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Mayor should stick to the facts and start the conversation

May 9, 2017 Business News No Comments Email Email

Auckland’s Mayor should stick to the facts and start working with the accommodation sector, Tourism Industry Aotearoa says.

In Saturday’s NZ Herald, in justifying his revised targeted rate proposal, Mayor Phil Goff accused hotels of exploiting participants in the World Masters Games.

TIA Chief Executive Chris Roberts says the aggressive approach being adopted by the Mayor to anyone who disagrees with him is unhelpful – and his accusations are untrue.

Chris Roberts

“The Mayor continues to make wild claims that are not based on the facts.”

TIA member hotels in Auckland had an average occupancy rate in April of 88%, identical to the same month a year ago.

Auckland hotel occupancy and room rates in April both declined from the previous month. In March 2017, the occupancy level was 94% with an average room rate of $232. In April 2017, the occupancy level was 88% and the average room rate fell to $207.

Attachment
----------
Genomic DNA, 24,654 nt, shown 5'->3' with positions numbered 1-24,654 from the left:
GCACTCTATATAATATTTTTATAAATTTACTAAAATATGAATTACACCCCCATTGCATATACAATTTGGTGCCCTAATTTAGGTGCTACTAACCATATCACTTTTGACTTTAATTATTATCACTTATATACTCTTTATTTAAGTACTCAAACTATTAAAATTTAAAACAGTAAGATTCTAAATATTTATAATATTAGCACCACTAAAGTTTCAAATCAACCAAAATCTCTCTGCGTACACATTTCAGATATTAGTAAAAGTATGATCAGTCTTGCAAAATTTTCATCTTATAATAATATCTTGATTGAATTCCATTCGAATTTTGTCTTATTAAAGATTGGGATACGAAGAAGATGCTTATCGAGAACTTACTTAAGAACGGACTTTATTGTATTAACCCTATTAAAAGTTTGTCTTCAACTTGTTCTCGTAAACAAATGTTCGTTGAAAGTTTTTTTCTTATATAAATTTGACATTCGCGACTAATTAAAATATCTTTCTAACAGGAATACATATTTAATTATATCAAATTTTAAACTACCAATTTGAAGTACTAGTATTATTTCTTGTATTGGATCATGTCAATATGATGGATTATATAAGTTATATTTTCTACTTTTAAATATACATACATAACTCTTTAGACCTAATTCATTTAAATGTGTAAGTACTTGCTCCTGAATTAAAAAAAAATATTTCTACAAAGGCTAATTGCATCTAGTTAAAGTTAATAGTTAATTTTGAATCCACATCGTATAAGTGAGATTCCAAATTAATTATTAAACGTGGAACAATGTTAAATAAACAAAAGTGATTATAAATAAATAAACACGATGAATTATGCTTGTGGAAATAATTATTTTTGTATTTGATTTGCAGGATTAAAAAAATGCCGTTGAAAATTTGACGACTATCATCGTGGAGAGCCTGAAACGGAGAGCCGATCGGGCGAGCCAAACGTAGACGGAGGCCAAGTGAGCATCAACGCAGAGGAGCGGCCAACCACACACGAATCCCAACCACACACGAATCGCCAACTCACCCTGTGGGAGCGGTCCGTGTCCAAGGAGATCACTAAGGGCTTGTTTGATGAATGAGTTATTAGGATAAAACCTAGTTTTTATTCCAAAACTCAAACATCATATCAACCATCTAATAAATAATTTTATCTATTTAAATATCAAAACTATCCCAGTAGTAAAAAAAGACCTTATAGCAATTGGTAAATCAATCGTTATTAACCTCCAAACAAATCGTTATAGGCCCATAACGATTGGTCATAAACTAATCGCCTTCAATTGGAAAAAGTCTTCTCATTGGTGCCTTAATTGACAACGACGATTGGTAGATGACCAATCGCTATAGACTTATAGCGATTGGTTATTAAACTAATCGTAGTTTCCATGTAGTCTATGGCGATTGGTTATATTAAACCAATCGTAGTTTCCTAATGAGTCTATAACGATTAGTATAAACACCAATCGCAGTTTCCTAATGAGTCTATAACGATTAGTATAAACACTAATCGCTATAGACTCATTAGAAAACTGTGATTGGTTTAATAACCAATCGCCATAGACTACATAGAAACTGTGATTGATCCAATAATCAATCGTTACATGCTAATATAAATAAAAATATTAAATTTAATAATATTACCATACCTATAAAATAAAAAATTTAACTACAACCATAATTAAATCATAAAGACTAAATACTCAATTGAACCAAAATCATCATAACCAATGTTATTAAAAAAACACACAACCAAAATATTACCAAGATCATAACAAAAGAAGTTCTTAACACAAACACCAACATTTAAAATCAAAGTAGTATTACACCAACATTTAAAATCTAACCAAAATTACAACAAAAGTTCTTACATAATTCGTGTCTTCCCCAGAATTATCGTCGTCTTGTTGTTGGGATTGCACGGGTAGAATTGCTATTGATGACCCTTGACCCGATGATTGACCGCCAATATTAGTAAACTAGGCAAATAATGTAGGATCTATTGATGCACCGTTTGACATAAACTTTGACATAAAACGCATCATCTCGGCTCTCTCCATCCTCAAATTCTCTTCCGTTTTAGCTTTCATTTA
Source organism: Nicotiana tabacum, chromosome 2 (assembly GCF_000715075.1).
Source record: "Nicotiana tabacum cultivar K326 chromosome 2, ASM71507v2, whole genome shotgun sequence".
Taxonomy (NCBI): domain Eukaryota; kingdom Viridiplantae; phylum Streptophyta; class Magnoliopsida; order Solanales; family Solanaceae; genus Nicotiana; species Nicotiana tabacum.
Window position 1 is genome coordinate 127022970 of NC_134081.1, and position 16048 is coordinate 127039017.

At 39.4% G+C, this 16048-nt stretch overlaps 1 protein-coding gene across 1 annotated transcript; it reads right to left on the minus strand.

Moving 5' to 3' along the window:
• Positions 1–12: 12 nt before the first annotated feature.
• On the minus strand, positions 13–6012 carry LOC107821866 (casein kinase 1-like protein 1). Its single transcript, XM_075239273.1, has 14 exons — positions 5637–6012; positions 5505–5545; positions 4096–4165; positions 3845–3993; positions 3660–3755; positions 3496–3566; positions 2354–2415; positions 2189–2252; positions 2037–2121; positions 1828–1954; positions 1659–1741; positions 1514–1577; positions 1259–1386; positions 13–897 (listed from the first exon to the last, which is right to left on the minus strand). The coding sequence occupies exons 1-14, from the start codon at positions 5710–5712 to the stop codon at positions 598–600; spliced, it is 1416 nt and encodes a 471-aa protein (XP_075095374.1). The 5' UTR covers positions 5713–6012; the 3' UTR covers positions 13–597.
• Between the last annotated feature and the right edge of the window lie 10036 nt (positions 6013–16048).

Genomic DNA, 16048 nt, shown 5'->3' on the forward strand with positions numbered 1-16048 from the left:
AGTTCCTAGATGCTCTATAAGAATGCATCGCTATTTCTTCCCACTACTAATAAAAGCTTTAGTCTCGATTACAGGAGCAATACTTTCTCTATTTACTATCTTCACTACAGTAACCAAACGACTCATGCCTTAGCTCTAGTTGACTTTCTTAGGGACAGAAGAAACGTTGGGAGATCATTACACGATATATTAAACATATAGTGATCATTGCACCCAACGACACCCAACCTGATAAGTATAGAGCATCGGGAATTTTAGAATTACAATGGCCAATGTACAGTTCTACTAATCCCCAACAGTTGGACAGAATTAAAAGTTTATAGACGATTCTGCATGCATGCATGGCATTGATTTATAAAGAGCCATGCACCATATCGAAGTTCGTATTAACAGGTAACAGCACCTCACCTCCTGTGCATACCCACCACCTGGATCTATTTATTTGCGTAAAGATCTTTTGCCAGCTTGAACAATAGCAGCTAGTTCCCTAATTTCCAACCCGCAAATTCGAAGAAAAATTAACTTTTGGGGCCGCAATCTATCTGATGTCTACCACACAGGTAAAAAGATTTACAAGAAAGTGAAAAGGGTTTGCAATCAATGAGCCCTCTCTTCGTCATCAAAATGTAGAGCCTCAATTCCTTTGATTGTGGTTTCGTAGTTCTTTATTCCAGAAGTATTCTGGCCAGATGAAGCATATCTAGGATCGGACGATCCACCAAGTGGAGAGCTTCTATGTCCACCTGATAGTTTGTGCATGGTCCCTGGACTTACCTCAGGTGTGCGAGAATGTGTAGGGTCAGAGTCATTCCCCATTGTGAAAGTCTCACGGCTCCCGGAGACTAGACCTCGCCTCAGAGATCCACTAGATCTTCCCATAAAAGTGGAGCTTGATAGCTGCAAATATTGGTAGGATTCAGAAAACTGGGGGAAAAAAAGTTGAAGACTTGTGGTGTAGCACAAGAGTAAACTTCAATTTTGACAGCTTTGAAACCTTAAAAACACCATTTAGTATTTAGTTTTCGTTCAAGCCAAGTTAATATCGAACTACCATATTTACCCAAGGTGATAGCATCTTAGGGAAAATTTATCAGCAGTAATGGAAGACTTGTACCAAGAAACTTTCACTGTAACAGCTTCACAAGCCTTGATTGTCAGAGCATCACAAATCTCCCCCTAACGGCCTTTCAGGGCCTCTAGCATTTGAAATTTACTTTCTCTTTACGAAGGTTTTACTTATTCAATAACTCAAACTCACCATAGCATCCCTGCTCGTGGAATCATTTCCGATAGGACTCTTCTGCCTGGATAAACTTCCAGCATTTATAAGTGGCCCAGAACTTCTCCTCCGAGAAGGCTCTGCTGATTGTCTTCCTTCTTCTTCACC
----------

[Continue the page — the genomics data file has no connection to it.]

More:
“In other words, hotels made better returns in March, before the Games, than they did in April with the Games.”

Mr Roberts says the World Masters Games was a great event for Auckland and for New Zealand. However, visiting participants stayed in a range of accommodation, including hotels, motels, Airbnb and private homes.

“I was a Games participant myself. Everyone I spoke to in my event – both the Kiwis and the overseas athletes – were staying with friends or family.

“For hotels, the additional visitors for the World Masters Games were offset by a decline in other visitors, so it was a ‘steady as she goes’ month.”

Mayor Goff continues to insist that hotels should be targeted for a huge rates rise because they “best represent the visitor component”. Again, this ignores the facts, Mr Roberts says.

“We know that only 16% of the annual visitors to Auckland stay in hotels and only 26% in some form of commercial accommodation.

“If the Mayor’s aim is to tax every visitor to Auckland, he is missing three-quarters of them with this rates proposal.”

Mr Roberts says it is time to get around the table and negotiate a fair outcome.

“As we have repeated over and over, commercial accommodation providers receive just 9% of the total visitor spend in the Auckland region. A contribution to ATEED that recognises this ratio would be the ‘fair share’ that the Mayor talks so much about.

“It is entirely possible to design a sustainable funding model for the long term benefit of Auckland through consultation and engagement.

“The revised targeted rate proposal is an illogical mess – the Council must reject it and start again, by actually talking to the industry”.

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